Newswise — Let’s not sugarcoat it: the coronavirus (COVID-19) is hurting our holidays, even if it is, possibly, helping our teeth. A new University of Delaware study shows 42% of American households plan to consume less candy this year, and trick-or-treating could be down 41%.
Researchers collected data from 2,034 respondents in the United States ranging in age from 18 to 85 through an online survey administered by the software company Qualtrics at the end of September. The findings were recently published online by Choices, a publication of the Agricultural and Applied Economics Association.
The Halloween spirit is draining from Americans — just 26% of survey respondents reported they were likely to participate in any Halloween activities in 2020. Last year, nearly half of households (49%) handed out candy; the study found only half of those households plan to do so again in 2020.
And, according to the researchers, would-be vampires, witches, superheroes and zombies aren’t even planning to eat Halloween candy in celebration or as solace. Survey responses suggest candymakers can expect to be in a sticky spot.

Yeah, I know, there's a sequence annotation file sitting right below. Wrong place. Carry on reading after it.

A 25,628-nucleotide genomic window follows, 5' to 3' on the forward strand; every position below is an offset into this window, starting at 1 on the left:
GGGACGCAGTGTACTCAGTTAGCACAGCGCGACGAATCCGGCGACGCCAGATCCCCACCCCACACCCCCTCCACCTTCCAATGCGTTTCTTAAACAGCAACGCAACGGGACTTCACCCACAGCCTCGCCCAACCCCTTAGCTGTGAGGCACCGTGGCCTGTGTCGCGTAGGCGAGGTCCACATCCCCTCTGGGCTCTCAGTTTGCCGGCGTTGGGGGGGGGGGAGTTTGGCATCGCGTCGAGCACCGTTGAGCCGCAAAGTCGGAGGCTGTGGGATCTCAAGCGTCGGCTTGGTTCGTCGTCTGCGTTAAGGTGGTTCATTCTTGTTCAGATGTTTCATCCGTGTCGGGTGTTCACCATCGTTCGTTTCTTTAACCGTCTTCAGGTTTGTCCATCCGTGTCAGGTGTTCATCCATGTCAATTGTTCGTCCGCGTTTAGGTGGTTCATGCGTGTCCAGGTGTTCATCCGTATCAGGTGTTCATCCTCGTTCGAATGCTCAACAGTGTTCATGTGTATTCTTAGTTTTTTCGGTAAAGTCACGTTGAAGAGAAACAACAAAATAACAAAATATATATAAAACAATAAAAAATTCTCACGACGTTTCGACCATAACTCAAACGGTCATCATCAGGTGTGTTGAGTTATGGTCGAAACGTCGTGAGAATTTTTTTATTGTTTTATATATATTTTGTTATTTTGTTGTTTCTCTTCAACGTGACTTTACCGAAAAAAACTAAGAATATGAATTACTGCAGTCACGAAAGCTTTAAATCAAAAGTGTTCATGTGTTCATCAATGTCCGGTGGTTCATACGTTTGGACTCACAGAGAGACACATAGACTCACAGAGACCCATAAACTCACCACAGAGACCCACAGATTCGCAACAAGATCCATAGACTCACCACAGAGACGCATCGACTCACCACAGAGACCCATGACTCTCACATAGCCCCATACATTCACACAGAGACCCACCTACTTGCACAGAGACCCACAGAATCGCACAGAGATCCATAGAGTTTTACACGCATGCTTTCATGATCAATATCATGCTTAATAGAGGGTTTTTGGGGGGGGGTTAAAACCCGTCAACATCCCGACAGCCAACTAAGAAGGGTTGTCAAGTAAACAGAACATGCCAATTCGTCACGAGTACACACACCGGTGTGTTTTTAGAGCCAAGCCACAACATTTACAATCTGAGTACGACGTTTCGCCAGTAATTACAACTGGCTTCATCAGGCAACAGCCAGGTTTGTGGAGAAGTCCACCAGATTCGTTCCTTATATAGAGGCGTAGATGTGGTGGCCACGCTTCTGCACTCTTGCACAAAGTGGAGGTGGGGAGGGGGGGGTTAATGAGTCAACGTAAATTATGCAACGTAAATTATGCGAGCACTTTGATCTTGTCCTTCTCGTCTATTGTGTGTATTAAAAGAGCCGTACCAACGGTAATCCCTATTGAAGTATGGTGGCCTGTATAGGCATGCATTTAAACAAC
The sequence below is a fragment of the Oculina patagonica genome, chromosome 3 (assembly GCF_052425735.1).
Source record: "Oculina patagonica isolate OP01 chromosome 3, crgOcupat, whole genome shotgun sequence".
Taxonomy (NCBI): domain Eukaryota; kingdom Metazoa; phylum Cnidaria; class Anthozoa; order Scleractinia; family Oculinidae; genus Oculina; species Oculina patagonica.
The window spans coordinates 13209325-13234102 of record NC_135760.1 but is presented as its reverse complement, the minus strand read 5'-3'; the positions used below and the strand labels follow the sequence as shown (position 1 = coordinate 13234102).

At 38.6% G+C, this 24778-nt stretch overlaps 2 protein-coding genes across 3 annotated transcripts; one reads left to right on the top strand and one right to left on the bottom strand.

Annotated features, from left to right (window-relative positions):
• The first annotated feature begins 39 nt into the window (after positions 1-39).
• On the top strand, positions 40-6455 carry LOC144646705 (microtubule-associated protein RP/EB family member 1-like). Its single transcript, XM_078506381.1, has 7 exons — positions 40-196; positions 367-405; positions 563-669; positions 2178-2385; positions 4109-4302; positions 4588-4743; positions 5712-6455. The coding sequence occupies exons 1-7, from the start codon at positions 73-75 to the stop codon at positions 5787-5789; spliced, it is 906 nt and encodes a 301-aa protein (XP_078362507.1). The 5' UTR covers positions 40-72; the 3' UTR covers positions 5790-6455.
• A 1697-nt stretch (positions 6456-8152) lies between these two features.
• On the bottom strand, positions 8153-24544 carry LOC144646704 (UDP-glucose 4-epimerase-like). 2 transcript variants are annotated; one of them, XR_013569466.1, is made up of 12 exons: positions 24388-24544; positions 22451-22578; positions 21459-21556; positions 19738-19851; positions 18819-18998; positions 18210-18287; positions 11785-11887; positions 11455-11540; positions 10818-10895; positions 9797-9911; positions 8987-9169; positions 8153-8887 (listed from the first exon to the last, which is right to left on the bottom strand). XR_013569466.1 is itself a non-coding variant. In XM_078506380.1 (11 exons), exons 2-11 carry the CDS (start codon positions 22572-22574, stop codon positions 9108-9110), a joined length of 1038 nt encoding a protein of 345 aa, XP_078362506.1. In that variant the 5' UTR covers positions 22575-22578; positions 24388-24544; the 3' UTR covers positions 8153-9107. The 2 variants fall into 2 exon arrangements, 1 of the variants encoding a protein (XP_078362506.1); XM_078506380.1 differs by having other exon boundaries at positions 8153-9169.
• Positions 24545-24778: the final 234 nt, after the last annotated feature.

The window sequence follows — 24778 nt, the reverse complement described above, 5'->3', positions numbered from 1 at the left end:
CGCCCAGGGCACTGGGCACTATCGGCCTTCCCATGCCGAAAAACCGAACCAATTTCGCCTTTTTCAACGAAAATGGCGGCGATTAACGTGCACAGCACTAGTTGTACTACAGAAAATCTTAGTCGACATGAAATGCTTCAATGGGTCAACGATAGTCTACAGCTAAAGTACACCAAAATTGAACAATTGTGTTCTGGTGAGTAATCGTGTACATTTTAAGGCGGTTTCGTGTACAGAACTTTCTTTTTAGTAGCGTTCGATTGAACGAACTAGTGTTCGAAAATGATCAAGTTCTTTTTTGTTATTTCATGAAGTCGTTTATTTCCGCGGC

“COVID has had detrimental effects on our economy and this is another wrinkle in this slowed economy,” said study co-author Brandon McFadden, an assistant professor in the Department of Applied Economics and Statistics, which is part of the College of Agriculture and Natural Resources. “It’s going to continue to be seen in food-related industries.”
Each month since May, McFadden has run a poll called the Pandemic Food Consumer and Stigma Survey to measure the impact of the pandemic on the food world. The most recent month’s Halloween-related questions came from a partner who packed away her trick or treating bucket not so long ago. Study co-author Nora Messer is a high school student from Wilmington, Delaware. When she wondered aloud about how much candy would be given out on Halloween, her father, Kent Messer, an economist and colleague of McFadden’s in the College of Agriculture and Natural Resources, suggested it become a question on the survey. With the help of another high schooler, Kabir Advani from Palo Alto, California, and Trey Malone, an assistant professor at Michigan State University, they investigated.